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Oral Health Care for Seniors



Bad oral health care can lead to problems regardless of age. However, seniors are more at risk and may need to pay extra care and attention.  Some issues that may arise include darkened teeth, dry mouth, thrush, gum disease, and tooth loss. Overall health conditions will also greatly impact an older adult’s oral health.

For seniors, one significant change is the noticeable sensitivity to hot and cold beverages. As gums recede with age, areas of the teeth that are not protected by enamel are exposed thus leading to sensitivity. Dry mouths are another concern. Causes may be due to medication or other health issues but the longer it is left untreated, the more the mouth becomes vulnerable to tooth decay.As we already know, saliva protects teeth by neutralizing acids/plaque.

However, a major consideration for seniors is their underlying health problems. Years of smoking, terrible oral health care, and bad diet can lead to cancer, diabetes, and heart complications. The correlation may not be so obvious at first but scientists have concluded that as is the case with rheumatoid arthritis and heart disease, bacteria that cause periodontal disease can travel the bloodstream and further complicate the existing health condition.  Contraindications should also be taken into account when it comes to treatment.

Tips for Seniors

The following pointers should be observed by anyone regardless of age but seniors should at least:

a.    Eat healthy. Reduce sugar intake and consume adequate amounts of vegetables.

b.    Quit smoking. Smoking is the leading cause of oral and throat cancer. It also increases chancs of developing gum disease.

c.    Brush twice a day. Protect your teeth and scrub away the food residue. This also holds true for dentures.

d.    Floss once a day. Supplement brushing with flossing.

e.    Visit the dentist regularly. Remember that early detection is better than treatments.

For more questions, please feel free to email us at This e-mail address is being protected from spambots. You need JavaScript enabled to view it



Teaching Kids The Value of Dental Health


Image: Flickr/7yearslater

As with most things, teaching the value of good oral hygiene and health should start at an early age. By the age of 6 or 7, kids will be able to brush on their own and this is a fantastic opportunity for parents to not only get technical (how to brush) but also why it is important.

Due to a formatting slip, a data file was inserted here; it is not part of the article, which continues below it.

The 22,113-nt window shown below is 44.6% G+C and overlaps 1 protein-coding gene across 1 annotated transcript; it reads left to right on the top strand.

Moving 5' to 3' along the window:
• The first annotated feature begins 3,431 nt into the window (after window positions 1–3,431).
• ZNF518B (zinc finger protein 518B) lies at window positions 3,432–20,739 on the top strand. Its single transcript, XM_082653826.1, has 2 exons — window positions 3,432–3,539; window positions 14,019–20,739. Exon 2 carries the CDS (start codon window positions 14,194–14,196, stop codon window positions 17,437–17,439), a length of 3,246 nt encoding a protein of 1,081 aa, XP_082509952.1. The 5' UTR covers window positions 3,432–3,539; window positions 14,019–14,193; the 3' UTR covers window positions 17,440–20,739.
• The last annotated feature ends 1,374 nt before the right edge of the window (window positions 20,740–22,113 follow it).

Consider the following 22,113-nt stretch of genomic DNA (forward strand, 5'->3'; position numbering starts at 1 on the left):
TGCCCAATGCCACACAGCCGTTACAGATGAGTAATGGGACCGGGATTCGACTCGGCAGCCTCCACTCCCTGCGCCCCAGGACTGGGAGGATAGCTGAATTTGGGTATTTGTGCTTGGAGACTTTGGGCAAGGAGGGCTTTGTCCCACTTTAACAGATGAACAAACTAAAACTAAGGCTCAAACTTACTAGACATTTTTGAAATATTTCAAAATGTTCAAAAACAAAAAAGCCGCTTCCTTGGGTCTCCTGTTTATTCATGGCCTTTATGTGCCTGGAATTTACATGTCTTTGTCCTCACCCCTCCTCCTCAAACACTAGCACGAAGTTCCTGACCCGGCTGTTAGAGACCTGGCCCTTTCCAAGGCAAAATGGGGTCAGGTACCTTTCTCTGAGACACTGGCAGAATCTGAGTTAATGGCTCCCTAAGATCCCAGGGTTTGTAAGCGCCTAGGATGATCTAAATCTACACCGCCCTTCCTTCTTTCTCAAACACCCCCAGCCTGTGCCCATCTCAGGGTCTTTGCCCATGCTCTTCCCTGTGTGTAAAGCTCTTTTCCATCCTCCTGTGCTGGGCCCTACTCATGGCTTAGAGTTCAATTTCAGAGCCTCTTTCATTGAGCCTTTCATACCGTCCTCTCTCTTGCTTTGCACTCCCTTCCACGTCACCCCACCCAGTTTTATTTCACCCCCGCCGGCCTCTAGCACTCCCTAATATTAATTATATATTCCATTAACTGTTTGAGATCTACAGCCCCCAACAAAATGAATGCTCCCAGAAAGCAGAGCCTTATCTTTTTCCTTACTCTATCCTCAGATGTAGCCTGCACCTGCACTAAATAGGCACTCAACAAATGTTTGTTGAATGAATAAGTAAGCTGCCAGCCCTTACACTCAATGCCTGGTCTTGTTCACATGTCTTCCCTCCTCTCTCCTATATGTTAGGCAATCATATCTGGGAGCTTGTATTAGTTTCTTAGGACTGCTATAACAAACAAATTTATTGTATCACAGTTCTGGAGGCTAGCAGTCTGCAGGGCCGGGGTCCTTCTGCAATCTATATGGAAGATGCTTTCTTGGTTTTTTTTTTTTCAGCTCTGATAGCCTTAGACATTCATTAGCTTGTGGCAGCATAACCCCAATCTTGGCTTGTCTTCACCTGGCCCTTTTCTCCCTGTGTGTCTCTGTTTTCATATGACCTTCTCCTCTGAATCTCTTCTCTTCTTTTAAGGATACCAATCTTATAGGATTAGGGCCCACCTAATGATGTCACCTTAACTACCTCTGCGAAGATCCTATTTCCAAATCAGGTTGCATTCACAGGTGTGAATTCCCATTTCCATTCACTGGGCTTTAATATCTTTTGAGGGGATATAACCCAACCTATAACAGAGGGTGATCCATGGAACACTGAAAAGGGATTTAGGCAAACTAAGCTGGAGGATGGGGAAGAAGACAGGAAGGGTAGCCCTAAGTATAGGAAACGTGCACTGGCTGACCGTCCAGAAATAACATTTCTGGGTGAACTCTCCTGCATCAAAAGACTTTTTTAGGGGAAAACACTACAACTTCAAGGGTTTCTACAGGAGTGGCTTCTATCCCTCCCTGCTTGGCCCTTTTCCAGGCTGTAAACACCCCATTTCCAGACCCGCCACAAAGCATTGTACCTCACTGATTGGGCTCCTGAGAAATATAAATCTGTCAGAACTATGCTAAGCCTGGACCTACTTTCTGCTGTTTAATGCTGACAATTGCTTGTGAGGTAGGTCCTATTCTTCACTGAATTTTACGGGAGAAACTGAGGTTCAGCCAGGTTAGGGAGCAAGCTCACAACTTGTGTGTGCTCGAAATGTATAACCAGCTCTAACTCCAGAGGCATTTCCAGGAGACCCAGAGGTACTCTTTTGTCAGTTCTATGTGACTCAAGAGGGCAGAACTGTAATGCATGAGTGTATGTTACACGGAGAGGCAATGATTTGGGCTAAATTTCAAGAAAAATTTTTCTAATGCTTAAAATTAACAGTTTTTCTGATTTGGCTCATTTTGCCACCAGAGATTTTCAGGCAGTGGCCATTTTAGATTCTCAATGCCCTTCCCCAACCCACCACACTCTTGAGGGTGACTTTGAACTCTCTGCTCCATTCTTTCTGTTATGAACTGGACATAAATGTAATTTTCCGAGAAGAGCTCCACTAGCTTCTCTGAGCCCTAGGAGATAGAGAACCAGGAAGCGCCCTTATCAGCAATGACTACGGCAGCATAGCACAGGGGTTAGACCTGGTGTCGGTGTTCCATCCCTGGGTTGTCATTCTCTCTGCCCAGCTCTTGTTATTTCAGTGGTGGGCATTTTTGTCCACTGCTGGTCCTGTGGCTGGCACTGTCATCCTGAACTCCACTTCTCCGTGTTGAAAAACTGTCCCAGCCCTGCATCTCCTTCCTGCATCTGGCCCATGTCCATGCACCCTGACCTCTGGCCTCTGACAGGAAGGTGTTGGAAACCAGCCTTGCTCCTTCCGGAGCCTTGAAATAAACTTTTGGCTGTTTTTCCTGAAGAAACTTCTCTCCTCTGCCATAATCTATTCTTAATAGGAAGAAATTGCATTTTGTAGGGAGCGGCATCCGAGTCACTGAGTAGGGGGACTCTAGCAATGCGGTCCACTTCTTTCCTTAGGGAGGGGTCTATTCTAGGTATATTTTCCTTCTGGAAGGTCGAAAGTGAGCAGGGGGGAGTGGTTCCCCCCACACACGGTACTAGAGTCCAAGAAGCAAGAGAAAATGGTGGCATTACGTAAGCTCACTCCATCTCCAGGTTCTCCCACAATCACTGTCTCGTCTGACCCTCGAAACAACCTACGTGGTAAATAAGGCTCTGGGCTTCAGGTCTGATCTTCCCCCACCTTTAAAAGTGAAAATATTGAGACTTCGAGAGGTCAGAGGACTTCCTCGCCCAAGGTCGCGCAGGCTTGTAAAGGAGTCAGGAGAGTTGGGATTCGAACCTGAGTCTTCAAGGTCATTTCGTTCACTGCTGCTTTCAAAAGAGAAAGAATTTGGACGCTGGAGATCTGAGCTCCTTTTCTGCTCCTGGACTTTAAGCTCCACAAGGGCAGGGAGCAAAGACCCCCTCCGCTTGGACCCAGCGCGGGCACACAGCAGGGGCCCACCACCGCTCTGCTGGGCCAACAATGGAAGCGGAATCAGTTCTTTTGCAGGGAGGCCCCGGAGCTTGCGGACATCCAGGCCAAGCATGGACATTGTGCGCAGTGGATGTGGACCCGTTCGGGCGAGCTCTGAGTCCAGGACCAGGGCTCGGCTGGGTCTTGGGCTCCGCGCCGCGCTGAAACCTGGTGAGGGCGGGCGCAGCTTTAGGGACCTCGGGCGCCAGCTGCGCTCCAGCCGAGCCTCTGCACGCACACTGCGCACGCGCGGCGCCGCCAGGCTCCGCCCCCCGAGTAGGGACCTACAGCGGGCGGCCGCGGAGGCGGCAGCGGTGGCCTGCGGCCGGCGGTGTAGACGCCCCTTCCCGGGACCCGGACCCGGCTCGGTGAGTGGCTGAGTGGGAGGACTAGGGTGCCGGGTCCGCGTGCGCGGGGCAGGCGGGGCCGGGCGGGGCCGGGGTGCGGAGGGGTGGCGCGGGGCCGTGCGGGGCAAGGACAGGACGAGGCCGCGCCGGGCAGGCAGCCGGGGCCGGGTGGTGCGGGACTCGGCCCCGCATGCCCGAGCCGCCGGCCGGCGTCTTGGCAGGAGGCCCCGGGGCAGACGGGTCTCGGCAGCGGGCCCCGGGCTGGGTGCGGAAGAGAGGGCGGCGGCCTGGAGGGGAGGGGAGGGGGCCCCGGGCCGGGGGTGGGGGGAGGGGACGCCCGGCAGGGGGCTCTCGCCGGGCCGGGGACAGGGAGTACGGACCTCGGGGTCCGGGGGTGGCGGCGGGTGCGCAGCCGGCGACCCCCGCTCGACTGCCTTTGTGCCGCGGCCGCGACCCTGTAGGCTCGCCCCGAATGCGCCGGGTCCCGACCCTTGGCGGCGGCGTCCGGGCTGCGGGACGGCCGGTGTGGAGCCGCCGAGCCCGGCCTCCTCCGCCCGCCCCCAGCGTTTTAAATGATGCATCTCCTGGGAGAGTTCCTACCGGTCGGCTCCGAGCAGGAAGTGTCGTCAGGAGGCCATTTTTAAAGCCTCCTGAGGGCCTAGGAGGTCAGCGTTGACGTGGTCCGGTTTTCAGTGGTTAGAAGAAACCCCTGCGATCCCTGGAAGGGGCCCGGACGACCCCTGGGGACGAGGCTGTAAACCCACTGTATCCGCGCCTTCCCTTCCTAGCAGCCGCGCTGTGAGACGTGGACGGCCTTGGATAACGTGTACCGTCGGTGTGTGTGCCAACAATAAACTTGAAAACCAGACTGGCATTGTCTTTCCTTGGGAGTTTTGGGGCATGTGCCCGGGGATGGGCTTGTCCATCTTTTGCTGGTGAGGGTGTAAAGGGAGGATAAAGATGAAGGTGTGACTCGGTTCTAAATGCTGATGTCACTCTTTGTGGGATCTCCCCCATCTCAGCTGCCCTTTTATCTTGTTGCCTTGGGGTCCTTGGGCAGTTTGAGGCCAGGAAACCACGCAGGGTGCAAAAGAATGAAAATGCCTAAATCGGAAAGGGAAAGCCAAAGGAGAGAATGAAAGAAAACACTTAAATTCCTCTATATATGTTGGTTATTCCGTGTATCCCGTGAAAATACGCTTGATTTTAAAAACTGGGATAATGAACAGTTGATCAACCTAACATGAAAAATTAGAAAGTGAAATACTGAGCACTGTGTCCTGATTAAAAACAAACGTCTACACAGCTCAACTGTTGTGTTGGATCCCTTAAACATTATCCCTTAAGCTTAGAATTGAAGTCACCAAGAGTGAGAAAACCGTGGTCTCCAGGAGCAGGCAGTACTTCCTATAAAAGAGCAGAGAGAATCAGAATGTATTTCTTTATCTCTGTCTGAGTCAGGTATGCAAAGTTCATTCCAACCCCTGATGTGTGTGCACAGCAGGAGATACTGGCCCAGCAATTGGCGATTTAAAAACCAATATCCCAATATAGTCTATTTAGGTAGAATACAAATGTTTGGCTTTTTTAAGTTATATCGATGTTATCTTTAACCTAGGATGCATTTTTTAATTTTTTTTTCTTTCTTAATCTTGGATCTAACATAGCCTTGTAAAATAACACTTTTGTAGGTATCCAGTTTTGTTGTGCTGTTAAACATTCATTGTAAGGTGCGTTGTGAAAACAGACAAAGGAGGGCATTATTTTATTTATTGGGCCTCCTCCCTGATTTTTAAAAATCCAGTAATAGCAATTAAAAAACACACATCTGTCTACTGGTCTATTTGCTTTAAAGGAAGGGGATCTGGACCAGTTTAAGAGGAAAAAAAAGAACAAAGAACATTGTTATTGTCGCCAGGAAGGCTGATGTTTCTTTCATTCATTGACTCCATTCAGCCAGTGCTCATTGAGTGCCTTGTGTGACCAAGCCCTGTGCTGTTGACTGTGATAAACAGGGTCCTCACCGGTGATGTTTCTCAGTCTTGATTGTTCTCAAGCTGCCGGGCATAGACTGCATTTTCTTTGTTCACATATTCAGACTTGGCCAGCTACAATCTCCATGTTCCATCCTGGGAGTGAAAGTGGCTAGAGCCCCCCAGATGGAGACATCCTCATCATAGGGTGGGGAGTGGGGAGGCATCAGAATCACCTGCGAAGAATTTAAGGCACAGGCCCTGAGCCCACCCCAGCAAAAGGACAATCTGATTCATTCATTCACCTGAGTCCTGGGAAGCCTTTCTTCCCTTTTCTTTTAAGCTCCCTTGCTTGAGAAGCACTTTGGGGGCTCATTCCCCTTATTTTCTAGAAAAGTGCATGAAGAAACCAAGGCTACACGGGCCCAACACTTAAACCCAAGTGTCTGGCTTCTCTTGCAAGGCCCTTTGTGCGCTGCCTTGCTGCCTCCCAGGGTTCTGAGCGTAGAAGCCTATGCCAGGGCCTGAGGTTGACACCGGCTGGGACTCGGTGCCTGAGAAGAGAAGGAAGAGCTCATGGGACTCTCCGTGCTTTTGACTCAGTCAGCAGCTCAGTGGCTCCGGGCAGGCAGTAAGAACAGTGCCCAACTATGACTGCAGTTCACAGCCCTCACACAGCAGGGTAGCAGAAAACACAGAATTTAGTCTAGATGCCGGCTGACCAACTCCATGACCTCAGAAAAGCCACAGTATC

We all know that maintaining oral health is vital to our overall health status. Teeth are important for chewing food, for speech, and for maintaining facial structure.  Lack of awareness or minimal health care can lead to tooth loss and in the long run will have effects on a person’s nutrient intake, the strength and structure of the jaw bones, and this can be further complicated by feelings of insecurity.

To prevent such a grim future, Total Body Dentistry believes that prevention is a thousand times more effective than expensive treatments and prevention can come in the form of education. Kids, often, are more prone to developing dental caries and gingivitis. In some cases, the condition would only get worse with age.

Before getting into the nitty-gritty of oral health care though, keep in mind that not all kids are similar. Some kids may find brushing and flossing enjoyable while others will find it ghastly. Knowing a child’s strength and limitations is the key. Also, unless, you already trust your child to be handy with the toothbrush – it is best to take the time and show your child the proper way to brush.

Creative approaches to teaching are particularly helpful. You can buy books on dental or general health care that are geared towards kids. Likewise, you can go online and search for any interactive sites on dental health care.  Take a lesson from shows such as Sesame Street and Dora the Explorer, those programs are successful in reaching out to kids because they use fun and games to raise kids’ interest.

Another tip is to introduce your kids early to dentists. Early visits to the dentists and adding elements of fun to the visit (think of the dental chair as a magical ride) will make it enjoyable.

Finally, ease your kids into the daily habit of brushing and flossing by getting them gum flavoured toothpastes and toothbrushes with soft bristles. Soft bristled toothbrushes are pleasant and they minimize the risks of damaging a child’s soft and sensitive gums.

If you build a  solid foundation, trust that your child will take this to heart and will enjoy the benefits of strong and healthy teeth for years. For further questions regarding your child's dental health, give us a visit or email us at This e-mail address is being protected from spambots. You need JavaScript enabled to view it







Meridian Tooth Chart


You Put What In My Mouth?

YOU PUT WHAT IN MY MOUTH? documents the lives of 3 people as they struggle to inform the federal government and public of dentists' disregard for manufacturer warnings and occupational safety regulations during the placement, polishing and removal of mercury dental fillings. This disregard shields dentists from being aware of the devastating effects of dental mercury exposure to their patients, staff, and the environment. 



Smoking Teeth = Poison Gas

The dramatic video titled Smoking Teeth = Poison Gas has had a tremendous impact on both the public and professional audiences.The full version plays 40 minutes with interviews of experts in the fields of mercury toxicology, environmental medicine, politics and dentistry